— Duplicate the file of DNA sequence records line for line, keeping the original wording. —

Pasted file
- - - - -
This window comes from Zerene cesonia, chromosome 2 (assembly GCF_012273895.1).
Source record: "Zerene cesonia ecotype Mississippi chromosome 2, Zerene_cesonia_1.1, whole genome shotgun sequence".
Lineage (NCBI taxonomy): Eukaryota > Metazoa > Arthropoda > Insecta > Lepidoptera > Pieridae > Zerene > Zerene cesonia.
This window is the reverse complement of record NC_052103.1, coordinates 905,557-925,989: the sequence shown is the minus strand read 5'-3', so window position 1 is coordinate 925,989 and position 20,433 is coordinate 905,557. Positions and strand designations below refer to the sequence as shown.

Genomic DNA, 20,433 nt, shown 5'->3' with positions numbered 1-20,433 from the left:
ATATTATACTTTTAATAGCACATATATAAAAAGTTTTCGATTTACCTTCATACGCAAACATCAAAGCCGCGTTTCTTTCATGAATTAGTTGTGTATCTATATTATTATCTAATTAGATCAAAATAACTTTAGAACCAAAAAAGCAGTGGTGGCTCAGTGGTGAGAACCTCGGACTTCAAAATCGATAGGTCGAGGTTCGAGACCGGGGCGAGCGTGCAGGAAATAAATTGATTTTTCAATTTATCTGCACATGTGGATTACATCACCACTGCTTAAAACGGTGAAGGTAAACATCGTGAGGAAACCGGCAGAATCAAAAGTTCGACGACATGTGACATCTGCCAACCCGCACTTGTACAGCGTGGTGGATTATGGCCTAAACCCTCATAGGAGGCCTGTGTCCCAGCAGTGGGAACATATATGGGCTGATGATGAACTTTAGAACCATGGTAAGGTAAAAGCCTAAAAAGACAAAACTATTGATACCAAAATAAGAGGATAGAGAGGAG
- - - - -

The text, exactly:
This window comes from Zerene cesonia, chromosome 2 (assembly GCF_012273895.1).
Source record: "Zerene cesonia ecotype Mississippi chromosome 2, Zerene_cesonia_1.1, whole genome shotgun sequence".
Lineage (NCBI taxonomy): Eukaryota > Metazoa > Arthropoda > Insecta > Lepidoptera > Pieridae > Zerene > Zerene cesonia.
This window is the reverse complement of record NC_052103.1, coordinates 905,557-925,989: the sequence shown is the minus strand read 5'-3', so window position 1 is coordinate 925,989 and position 20,433 is coordinate 905,557. Positions and strand designations below refer to the sequence as shown.

Genomic DNA, 20,433 nt, shown 5'->3' with positions numbered 1-20,433 from the left:
ATATTATACTTTTAATAGCACATATATAAAAAGTTTTCGATTTACCTTCATACGCAAACATCAAAGCCGCGTTTCTTTCATGAATTAGTTGTGTATCTATATTATTATCTAATTAGATCAAAATAACTTTAGAACCAAAAAAGCAGTGGTGGCTCAGTGGTGAGAACCTCGGACTTCAAAATCGATAGGTCGAGGTTCGAGACCGGGGCGAGCGTGCAGGAAATAAATTGATTTTTCAATTTATCTGCACATGTGGATTACATCACCACTGCTTAAAACGGTGAAGGTAAACATCGTGAGGAAACCGGCAGAATCAAAAGTTCGACGACATGTGACATCTGCCAACCCGCACTTGTACAGCGTGGTGGATTATGGCCTAAACCCTCATAGGAGGCCTGTGTCCCAGCAGTGGGAACATATATGGGCTGATGATGAACTTTAGAACCATGGTAAGGTAAAAGCCTAAAAAGACAAAACTATTGATACCAAAATAAGAGGATAGAGAGGAG